Who were these Jews, whose
settlement was situated on the narrow plateau between the Dead Sea and the
gaunt cliffs of the wilderness? It is generally felt that they were an
Essene sect because of the striking similarity between what is known of the
Dead Sea sect from the scroll which was their Manual of Discipline and what
is known about the Essenes from the writings of Josephus. Pliny and Philo of
Alexandria. [Josephus War of
the Jews, book 2 ch8 para 2,10,12,13.]
The members of the Khirbet Qumran community
nowhere describe themselves in any of the scrolls discovered as Essenes, and
the evidence that they were is circumstantial. Pliny seems to refer to this
Qumran settlement when he writes:
'On the west side of the Dead Sea
but out of range of the noxious exhalations of the coast, is the solitary
tribe of the Essenes, which is remarkable beyond all the other tribes in
the whole world, as it has no women, has no money, and has only palm-trees
He says the number of the members is
sustained by the accession of persons prepared to adopt the life of the
sect, thus replacing the losses due to death.
They appeared to have been moved to adopt a
monastic life owing to their grave misgivings of the way things were tending
in Jewry, They retired to the settlement at Qumran and lived according to
the very strict discipline laid down in the 'Manual of Discipline.' It was
their view that they were living in the last days and that it was their duty
to prepare themselves by self-discipline, righteousness and attention to the
requirements of Moses law, so that they would be on the side of the Children
of Light in the final war in which the Deity would destroy the wicked and
bless the righteous.
The ruins at Khirbet Qumran are those of
the community centre of the sect. The members themselves dwelt in tents and
booths. Excavations during the past 30 years have shown that the original
structure was a communal building of comparatively large proportions, with
four main features, namely a fortress with a corner tower, a group of halls
that served as prayer rooms, dining-rooms or writing rooms, the water pools
for domestic and ritual requirements, and a group containing kitchens and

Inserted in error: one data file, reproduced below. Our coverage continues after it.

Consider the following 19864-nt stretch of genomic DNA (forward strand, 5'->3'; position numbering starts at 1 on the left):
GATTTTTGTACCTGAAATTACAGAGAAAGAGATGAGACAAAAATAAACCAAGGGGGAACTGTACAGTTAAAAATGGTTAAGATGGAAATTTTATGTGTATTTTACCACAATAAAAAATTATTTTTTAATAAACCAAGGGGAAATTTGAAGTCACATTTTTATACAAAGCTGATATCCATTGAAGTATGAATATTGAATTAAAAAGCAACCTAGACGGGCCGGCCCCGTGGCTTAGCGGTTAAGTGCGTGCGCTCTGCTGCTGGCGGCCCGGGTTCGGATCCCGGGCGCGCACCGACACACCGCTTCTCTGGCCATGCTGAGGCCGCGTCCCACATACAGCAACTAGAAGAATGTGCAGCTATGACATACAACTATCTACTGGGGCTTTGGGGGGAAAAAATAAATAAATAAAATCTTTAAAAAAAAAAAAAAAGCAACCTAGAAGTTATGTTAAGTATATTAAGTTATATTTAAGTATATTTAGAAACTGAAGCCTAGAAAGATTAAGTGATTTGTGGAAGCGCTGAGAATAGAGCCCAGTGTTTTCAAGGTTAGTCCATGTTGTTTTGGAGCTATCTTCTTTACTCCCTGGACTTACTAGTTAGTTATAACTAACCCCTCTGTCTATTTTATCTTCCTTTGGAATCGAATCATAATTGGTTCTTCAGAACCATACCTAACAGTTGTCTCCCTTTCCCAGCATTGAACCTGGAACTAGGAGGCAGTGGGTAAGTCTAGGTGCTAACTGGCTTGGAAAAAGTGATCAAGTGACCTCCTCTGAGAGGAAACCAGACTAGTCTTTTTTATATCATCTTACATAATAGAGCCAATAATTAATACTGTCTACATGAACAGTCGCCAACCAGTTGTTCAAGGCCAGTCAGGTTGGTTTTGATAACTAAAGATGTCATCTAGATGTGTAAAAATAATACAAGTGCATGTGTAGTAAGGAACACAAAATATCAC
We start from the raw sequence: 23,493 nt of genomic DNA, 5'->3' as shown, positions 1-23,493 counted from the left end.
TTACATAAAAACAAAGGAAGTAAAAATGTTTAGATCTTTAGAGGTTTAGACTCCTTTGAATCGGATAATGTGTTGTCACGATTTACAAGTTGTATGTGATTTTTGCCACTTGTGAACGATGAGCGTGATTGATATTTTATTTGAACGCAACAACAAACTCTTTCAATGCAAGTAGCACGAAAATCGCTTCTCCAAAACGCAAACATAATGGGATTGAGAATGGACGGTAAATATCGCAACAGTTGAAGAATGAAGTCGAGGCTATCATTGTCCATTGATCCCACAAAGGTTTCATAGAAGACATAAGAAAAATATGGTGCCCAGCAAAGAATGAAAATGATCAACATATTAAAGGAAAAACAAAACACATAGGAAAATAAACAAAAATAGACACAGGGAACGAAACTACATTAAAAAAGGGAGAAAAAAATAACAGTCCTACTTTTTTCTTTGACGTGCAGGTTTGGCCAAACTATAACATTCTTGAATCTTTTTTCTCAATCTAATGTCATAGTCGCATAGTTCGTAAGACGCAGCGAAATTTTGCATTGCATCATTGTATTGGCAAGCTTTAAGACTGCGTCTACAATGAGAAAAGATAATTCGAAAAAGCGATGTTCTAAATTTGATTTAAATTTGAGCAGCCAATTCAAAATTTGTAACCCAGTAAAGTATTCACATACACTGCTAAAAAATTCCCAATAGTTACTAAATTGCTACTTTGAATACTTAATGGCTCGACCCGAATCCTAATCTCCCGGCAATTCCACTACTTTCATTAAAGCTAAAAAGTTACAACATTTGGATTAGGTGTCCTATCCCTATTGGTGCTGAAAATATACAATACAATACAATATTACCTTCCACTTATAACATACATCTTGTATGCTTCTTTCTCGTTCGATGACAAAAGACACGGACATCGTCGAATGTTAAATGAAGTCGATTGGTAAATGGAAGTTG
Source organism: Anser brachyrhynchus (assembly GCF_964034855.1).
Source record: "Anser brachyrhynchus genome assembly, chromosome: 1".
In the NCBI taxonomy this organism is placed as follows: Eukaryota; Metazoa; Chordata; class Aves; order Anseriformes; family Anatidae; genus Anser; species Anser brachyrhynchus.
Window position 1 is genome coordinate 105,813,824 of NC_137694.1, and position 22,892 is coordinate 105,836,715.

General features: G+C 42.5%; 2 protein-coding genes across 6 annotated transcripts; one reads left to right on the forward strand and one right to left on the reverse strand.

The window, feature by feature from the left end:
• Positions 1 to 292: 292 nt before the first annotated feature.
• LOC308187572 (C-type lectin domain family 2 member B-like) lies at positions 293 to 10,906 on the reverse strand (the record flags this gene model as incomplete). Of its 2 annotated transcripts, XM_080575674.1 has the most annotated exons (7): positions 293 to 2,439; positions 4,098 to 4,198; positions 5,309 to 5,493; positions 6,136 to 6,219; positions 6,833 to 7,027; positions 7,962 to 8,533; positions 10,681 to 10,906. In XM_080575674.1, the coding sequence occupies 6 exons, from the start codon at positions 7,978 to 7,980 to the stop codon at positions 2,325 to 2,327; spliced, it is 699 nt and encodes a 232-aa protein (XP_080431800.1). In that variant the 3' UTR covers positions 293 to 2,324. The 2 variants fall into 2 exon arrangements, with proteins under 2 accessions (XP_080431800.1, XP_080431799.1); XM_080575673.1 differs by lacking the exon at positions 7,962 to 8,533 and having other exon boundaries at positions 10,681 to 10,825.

workshops. It is estimated that the number of members was at least 200.
Fragment of scroll
The building was abandoned for a time due
to the severe earthquake in the spring of 31BC. Josephus
says that 10,000 died through the fall of buildings in Judea. Evidences of
the earthquake are clearly seen in the Qumran ruins, in the tower and the
pools. Later the Qumran sect repaired the ruins and reinhabited the place.
Among the most import and recent finds was a table made of plastered clay
about 16 or 17 feet long and two shorter tables. Also found in the same
place were two inkpots, one in clay and one in bronze. It is therefore
presumed that the large room was a scriptorium or writing room where some of
the scrolls now found were actually written.
MANUAL OF DISCIPLINE SCROLL
The rules of the Qumran sect are contained
in great detail in this scroll. Anybody wishing to join the body had to
enter a solemn covenant to turn to the Law of Moses, with all his heart and
soul and to separate himself:
'from all the men of error who
walk in the way of wickedness. No man or the community shall answer when
asked by them (the men of error) regarding any law or ordinance. And he
shall not eat or drink anything from their wealth and shall not take from
their hand anything at all except for a price, as it is written "Cease ye
from man, whose breath is in his nostrils.'
'Everyone who has offered himself
from Israel to be added to the council of the community shall be examined
by the man appointed at the head of the masters as to his understanding
and his works.'
If satisfactory he was to be brought within
the covenant of the sect 'to turn to the truth and to run away from all
The novice had to complete a year before
being permitted to touch the sacred food of the masters. Then he was
examined as to his spirit and deeds. If approved he was admitted to the
assembly of the community, but had to complete a second year of probation
before touching the sacred drink of the masters. If the vote determined he
should be fully admitted, then his property was shared by the community and
he was registered in the order of his position among his brethren.
All members had to obey their neighbours,
the lesser obeying the greater. No one at the sessions of the masters was
allowed to speak out of turn, or interrupt a neighbours words. If a man
wished to speak he had to stand on his feet and say 'l have a word to speak
to the masters'. If they assented then he could speak.
The Manual contains a list of punishments
for offences, as the following examples show:
- A man who lies about his wealth -
Excluded from the sacred food of the masters for one year and shall he
deprived of a fourth part of his food ration.
- 'One who lies about what he knows -
Shall be punished six months.`
- 'One who speaks with his mouth the
word of a fool - Shall be punished three months.'
- 'One who laughs foolishly making his
voice heard - Shall be punished thirty days.'
- 'A man who gossips about his
neighbour - Shall be separated for a year from the sacred food of the
masters, and he shall be punished.'
For the meals the members wore white
garments which they removed before resuming their daily tasks. All wealth
was shared by the community. The members were industrious and compliant to
the rigid discipline of the sect.